Nolwazi Somdizela, who lives in an informal settlement on Unity Avenue in Chatsworth, came to the church after her home was flooded for the second time this year. She told Daily Maverick that different people from different parties would come through “to electioneer”, but they “never helped anyone”.

Last year this happened by my place, it’s damaged and then some people they come say they’re going to give me help,” Somdizela told Daily Maverick. “I kept waiting, but they never came, so I still have to rebuild my shack because I don’t have another choice.”

After that, they never come until we get this damage again.”

President Cyril Ramaphosa flew to Durban after an emergency African Union summit to visit those affected by the floods in KwaZulu-Natal. (Photo: Aisha Abdool Karim)

President Cyril Ramaphosa who had been attending an emergency African Union summit, flew back to Durban to visit those affected by the storm, with plans to go to the Eastern Cape on Thursday. Ramaphosa’s itinerary for Wednesday, 24 April, included visits to Amanzimtoti, Chatsworth, Umlazi and Marianhill.

The KwaZulu-Natal ANC branch had initially planned on sending a delegation to visit families affected by the flood, but decided to postpone until Thursday, 25 April, due to the presidential visit.

When we heard about the disaster that had befallen our people here in KZN and the Eastern Cape, we felt that we needed to come and see for ourselves,” said Ramaphosa.

We pass our condolences to the families of those who died in this terrible disaster. Loss of life is never something that pleases anyone, particularly when it happens unexpectedly.”

Ramaphosa began the morning at an Amanzimtoti house that had collapsed, with only about a quarter of the original structure left standing.

Johan Fourie’s house in Amanzimtoti, Durban, collapsed during the storm on 22 April 2019. (Photo: Aisha Abdool Karim)

Johan Fourie, the owner of the house, said three days earlier he had reported improper drainage to the councillor and community members said there was a sinkhole in the road.

The drainage system here was a terrible problem since November last year,” Johan Fourie, who had been staying in the house for two months, told Daily Maverick.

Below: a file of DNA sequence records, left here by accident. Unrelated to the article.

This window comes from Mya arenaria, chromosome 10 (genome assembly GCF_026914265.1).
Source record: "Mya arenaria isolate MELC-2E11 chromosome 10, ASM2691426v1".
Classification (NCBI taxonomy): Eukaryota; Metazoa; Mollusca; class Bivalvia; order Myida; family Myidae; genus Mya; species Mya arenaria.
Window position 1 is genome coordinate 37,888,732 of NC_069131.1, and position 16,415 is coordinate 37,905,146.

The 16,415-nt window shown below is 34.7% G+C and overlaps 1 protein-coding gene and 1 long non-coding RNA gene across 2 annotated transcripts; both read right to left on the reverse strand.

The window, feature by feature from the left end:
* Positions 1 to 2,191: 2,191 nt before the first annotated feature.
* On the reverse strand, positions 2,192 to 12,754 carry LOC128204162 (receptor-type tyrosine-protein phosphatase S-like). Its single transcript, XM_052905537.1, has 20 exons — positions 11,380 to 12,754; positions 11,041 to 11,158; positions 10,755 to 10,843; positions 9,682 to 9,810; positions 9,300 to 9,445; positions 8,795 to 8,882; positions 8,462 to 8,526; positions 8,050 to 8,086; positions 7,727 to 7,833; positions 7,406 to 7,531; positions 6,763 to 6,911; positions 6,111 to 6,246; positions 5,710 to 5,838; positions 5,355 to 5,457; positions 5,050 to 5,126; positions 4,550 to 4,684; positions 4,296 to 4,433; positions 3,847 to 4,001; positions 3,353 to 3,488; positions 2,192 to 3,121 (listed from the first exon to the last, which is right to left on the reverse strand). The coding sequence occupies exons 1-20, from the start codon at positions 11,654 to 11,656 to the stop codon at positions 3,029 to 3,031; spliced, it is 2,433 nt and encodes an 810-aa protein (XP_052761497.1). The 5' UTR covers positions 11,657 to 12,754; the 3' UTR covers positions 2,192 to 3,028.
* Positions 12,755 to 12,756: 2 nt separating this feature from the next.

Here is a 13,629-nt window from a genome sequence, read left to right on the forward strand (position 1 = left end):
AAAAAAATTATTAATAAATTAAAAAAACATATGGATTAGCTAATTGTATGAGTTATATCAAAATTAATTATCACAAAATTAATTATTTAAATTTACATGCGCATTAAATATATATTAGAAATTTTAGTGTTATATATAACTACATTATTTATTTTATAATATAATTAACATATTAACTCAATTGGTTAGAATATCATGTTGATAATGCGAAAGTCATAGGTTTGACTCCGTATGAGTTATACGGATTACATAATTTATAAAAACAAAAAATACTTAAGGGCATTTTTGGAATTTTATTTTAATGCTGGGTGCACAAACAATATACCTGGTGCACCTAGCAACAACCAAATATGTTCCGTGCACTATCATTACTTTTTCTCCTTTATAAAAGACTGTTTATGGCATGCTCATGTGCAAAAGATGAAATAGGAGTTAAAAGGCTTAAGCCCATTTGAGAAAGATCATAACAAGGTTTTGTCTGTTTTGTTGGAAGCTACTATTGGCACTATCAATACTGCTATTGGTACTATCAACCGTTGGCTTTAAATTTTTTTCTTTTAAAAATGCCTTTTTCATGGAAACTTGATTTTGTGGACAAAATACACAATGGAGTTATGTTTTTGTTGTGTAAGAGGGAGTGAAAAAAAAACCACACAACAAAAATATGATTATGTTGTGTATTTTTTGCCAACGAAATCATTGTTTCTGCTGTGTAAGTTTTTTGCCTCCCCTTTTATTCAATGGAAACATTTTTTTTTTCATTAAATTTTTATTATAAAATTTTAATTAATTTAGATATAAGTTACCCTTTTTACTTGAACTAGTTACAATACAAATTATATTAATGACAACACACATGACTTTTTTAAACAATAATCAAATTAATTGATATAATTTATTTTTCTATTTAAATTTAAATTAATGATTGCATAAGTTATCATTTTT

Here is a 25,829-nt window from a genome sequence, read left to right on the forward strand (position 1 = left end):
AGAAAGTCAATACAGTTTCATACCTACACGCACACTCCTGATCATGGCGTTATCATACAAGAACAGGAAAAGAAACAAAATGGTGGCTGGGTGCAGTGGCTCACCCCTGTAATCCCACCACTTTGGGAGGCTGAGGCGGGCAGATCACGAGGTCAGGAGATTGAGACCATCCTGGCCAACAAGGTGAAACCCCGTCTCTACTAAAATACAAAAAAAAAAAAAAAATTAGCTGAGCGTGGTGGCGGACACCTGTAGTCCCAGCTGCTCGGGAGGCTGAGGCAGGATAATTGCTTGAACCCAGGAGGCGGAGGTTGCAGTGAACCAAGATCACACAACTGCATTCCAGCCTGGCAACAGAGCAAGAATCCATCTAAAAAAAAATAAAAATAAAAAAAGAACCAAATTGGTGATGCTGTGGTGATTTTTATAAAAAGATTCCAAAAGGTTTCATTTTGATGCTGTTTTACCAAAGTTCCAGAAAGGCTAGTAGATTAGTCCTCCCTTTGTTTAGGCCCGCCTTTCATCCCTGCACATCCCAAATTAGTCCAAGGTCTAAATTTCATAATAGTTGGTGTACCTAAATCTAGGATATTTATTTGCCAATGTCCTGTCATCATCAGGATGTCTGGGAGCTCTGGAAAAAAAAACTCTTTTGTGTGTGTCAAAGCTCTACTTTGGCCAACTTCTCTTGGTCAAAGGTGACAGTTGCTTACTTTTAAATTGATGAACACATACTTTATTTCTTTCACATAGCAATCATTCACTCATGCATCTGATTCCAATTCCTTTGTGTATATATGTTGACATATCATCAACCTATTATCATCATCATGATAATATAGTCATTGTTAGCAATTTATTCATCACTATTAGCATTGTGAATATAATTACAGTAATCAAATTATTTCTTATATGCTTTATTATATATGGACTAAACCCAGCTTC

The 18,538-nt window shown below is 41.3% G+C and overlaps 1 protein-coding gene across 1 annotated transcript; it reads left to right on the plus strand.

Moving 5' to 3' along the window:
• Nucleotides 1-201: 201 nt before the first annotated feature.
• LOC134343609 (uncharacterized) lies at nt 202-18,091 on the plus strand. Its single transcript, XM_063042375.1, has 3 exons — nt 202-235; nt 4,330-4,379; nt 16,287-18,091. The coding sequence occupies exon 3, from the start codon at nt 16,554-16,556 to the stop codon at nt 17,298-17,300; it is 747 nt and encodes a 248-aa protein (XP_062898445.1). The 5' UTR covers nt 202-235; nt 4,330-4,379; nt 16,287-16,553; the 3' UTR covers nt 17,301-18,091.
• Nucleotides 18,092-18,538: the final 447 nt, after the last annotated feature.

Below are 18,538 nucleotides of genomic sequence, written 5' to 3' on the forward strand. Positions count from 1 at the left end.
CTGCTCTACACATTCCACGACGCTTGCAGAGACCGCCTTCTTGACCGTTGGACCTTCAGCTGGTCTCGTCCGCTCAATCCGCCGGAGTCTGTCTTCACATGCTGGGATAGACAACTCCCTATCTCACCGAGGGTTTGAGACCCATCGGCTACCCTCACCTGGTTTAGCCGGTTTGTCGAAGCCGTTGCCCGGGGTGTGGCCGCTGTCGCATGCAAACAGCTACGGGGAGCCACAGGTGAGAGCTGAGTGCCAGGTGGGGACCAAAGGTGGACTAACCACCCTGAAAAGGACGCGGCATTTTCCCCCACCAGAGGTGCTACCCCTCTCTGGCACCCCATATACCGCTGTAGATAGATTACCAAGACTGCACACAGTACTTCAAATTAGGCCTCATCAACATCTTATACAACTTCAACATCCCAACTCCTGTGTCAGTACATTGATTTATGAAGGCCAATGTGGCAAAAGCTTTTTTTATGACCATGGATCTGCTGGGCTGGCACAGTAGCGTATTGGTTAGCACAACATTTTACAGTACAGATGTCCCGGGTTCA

Fourie said he had gone to see the Stormwater and Roads Department after his garage flooded, but was dismissed with no solution being offered.

He just told me there’s a lot of email complaining about the system and they’re busy working on it. Well, three-and-a-half days later this is the result.”

The night of the storm, 22 April, Fourie was knee-deep in water, trying to empty some of it out of the house. While doing that at around 1am, he heard his neighbour’s wall collapsing. Alerted by the sound, Fourie quickly gathered his wife, grandson and two dogs with everyone getting outside just as their own house collapsed down the embankment on which it stood.

According to community members, there had been a sinkhole on the road in front of the house prior to the storm. The sinkhole indicates that the road had been built on weak soil, near the beach, that had not been reinforced. This caused the road to collapse inward with the heavy rainfall, taking Fourie’s house with it.

The ground in the surrounding area remains unstable, with officials saying they are trying to get people out of the neighbouring houses for fear the ground may continue to collapse.

My grandson was behind me and the floor started cracking – about half a metre – and I jumped and he jumped. We ran and with that, the whole bar went and with that, the jacuzzi went and with that, the whole lounge went, and it was devastating.”

Everything is down there now,” continued Fourie, gesturing at the pit of dirt where his house once stood. “Everything I worked for is gone.” DM.